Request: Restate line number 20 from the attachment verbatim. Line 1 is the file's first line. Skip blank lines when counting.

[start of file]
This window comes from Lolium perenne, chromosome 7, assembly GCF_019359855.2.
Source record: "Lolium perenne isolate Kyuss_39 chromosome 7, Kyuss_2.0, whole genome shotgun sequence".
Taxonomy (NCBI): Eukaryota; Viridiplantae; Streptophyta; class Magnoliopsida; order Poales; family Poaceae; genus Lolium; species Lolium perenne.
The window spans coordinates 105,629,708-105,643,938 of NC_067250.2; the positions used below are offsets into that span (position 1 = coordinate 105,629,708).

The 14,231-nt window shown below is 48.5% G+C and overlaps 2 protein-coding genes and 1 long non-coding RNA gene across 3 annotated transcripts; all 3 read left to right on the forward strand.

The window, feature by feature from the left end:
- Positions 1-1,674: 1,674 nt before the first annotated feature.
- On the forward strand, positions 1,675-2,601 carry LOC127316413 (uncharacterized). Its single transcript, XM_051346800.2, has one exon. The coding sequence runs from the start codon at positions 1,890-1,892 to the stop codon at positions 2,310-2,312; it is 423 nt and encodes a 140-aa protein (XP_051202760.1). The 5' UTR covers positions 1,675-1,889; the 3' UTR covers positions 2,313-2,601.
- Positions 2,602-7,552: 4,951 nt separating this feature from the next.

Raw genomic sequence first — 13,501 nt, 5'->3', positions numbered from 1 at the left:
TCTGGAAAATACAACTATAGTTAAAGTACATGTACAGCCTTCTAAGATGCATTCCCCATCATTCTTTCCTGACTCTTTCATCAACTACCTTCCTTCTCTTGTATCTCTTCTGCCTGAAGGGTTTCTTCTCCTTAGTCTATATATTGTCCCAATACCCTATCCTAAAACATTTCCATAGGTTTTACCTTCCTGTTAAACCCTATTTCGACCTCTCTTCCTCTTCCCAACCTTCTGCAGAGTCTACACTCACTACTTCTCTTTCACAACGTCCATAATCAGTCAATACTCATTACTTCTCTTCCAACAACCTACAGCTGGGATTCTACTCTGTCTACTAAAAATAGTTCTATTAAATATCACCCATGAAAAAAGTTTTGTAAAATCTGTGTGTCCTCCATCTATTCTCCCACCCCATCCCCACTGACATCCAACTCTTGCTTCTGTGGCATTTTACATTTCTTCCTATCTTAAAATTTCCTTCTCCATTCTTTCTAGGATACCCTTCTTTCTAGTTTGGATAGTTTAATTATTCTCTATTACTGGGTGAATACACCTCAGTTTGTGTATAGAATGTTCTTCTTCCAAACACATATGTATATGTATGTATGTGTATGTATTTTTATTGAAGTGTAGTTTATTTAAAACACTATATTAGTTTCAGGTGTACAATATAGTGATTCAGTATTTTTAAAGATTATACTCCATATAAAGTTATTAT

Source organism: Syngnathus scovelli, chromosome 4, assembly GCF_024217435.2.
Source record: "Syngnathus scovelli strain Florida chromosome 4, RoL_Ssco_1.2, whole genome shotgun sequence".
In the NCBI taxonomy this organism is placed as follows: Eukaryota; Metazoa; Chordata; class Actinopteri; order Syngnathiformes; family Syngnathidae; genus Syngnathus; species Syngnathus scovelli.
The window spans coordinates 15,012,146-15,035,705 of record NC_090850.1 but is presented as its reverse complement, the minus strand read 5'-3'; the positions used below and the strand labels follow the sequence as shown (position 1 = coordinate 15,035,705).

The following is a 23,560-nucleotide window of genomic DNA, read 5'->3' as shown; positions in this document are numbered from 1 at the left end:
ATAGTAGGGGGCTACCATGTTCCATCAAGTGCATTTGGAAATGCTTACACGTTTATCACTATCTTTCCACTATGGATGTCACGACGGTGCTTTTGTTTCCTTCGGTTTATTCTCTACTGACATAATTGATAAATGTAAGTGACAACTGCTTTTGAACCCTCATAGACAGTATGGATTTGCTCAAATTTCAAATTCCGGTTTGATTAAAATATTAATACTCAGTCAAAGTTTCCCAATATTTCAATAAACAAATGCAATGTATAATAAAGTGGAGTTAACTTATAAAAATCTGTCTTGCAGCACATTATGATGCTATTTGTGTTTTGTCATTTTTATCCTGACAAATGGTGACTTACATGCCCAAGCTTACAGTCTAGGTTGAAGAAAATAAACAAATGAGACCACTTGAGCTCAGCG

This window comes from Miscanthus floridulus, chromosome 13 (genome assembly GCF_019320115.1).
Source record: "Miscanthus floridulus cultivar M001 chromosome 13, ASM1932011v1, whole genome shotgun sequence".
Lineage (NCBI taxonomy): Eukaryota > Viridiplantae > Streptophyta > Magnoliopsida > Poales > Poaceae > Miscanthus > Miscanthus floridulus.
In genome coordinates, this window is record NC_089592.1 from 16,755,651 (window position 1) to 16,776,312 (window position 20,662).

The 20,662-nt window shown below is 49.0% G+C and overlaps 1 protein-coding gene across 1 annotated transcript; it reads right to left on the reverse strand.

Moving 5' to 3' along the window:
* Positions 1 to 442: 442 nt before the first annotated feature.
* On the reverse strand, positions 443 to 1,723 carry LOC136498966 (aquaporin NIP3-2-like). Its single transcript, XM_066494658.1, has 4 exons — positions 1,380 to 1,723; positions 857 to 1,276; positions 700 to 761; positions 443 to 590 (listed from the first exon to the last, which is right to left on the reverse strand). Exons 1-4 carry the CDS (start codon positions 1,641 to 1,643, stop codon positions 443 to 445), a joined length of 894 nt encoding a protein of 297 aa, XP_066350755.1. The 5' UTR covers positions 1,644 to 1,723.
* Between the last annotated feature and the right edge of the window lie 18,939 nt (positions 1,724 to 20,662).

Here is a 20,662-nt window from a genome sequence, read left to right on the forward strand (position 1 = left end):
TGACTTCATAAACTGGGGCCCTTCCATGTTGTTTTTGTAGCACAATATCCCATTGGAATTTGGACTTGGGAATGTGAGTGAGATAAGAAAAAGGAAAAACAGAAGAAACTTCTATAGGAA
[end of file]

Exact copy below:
Lineage (NCBI taxonomy): Eukaryota > Viridiplantae > Streptophyta > Magnoliopsida > Poales > Poaceae > Miscanthus > Miscanthus floridulus.